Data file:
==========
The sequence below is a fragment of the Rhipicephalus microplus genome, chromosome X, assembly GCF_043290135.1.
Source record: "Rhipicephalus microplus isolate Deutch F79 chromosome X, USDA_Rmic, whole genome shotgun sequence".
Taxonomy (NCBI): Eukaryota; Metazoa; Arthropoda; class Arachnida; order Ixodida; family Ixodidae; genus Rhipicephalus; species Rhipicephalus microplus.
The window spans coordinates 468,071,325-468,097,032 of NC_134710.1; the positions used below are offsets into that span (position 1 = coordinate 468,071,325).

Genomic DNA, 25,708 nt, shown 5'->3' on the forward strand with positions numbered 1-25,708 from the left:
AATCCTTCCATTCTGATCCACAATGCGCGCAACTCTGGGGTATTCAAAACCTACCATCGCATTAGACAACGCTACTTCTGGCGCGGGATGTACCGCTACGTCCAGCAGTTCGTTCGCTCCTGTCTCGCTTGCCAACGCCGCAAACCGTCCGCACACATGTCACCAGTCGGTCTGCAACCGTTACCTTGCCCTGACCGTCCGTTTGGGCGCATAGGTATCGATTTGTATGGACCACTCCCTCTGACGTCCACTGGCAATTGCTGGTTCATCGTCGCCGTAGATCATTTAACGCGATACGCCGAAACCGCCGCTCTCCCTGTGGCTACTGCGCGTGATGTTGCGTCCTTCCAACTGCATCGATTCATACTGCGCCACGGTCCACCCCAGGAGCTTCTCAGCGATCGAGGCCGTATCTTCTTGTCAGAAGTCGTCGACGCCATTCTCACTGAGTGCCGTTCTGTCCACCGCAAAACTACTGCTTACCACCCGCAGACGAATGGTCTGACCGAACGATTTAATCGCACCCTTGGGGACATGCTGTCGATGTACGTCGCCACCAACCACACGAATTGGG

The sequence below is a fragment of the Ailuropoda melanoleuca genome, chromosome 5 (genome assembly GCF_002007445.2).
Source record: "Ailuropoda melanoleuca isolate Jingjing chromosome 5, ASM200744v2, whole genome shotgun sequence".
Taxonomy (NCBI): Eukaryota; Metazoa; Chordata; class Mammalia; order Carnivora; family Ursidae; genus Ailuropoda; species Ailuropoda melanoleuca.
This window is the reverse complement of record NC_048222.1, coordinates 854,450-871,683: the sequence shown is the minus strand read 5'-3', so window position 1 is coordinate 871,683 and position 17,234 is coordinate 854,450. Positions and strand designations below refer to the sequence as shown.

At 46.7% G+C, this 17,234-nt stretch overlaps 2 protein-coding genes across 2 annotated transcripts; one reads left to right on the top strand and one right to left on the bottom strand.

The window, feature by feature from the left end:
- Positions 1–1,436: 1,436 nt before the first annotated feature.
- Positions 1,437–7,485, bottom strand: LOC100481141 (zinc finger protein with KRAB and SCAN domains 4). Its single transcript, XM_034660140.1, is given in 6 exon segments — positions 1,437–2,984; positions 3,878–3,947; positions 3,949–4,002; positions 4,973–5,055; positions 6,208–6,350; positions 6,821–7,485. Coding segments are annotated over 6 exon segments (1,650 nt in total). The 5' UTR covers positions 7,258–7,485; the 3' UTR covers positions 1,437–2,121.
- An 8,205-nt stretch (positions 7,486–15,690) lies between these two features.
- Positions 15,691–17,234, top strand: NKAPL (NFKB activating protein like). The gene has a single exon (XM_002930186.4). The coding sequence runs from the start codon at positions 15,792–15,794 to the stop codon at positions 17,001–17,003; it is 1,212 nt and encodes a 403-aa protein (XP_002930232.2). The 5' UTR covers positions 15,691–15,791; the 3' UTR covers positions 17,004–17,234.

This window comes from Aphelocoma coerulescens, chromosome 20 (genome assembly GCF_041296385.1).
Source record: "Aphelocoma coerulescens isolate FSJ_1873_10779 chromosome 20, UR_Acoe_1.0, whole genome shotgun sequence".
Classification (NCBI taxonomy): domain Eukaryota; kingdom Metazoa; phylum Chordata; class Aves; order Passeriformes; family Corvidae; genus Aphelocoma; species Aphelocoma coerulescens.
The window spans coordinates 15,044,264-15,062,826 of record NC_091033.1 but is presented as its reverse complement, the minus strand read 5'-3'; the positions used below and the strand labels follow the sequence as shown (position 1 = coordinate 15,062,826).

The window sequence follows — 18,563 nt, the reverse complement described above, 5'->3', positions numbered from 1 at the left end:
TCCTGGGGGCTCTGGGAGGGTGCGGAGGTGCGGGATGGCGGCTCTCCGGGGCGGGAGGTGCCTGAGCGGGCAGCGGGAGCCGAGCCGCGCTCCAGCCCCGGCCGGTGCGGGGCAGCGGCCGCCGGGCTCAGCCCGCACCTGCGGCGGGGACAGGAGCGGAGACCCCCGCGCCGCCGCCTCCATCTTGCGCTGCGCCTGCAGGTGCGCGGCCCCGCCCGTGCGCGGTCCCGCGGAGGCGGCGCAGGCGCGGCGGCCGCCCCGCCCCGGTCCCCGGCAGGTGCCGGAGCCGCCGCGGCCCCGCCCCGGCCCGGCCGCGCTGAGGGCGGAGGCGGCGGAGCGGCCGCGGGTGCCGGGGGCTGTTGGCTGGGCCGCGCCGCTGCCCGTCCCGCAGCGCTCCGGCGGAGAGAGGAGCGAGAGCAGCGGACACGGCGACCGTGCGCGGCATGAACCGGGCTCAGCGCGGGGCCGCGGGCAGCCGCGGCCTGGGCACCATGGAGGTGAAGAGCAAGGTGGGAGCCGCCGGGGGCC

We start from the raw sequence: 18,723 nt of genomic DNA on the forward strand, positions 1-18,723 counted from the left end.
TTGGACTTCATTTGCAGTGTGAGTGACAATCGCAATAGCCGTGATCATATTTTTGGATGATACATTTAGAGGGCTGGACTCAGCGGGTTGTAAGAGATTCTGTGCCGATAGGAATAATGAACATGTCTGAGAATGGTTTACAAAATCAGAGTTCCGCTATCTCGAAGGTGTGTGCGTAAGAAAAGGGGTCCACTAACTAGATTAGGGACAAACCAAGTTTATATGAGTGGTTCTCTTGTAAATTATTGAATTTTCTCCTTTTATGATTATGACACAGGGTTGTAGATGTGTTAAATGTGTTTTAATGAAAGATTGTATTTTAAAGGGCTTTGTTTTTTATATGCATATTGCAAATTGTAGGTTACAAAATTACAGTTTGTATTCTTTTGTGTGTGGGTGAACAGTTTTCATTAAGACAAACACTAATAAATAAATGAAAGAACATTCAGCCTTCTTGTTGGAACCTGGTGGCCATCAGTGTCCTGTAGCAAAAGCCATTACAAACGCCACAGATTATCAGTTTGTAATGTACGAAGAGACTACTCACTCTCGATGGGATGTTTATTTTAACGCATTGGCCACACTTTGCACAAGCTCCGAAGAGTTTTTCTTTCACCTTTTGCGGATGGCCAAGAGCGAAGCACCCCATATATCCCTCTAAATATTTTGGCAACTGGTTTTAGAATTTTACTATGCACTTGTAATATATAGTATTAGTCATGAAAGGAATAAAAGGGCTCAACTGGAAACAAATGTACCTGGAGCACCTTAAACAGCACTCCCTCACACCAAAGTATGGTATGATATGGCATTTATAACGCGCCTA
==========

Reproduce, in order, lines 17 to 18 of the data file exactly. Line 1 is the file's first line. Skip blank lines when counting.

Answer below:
This window comes from Aphelocoma coerulescens, chromosome 20 (genome assembly GCF_041296385.1).
Source record: "Aphelocoma coerulescens isolate FSJ_1873_10779 chromosome 20, UR_Acoe_1.0, whole genome shotgun sequence".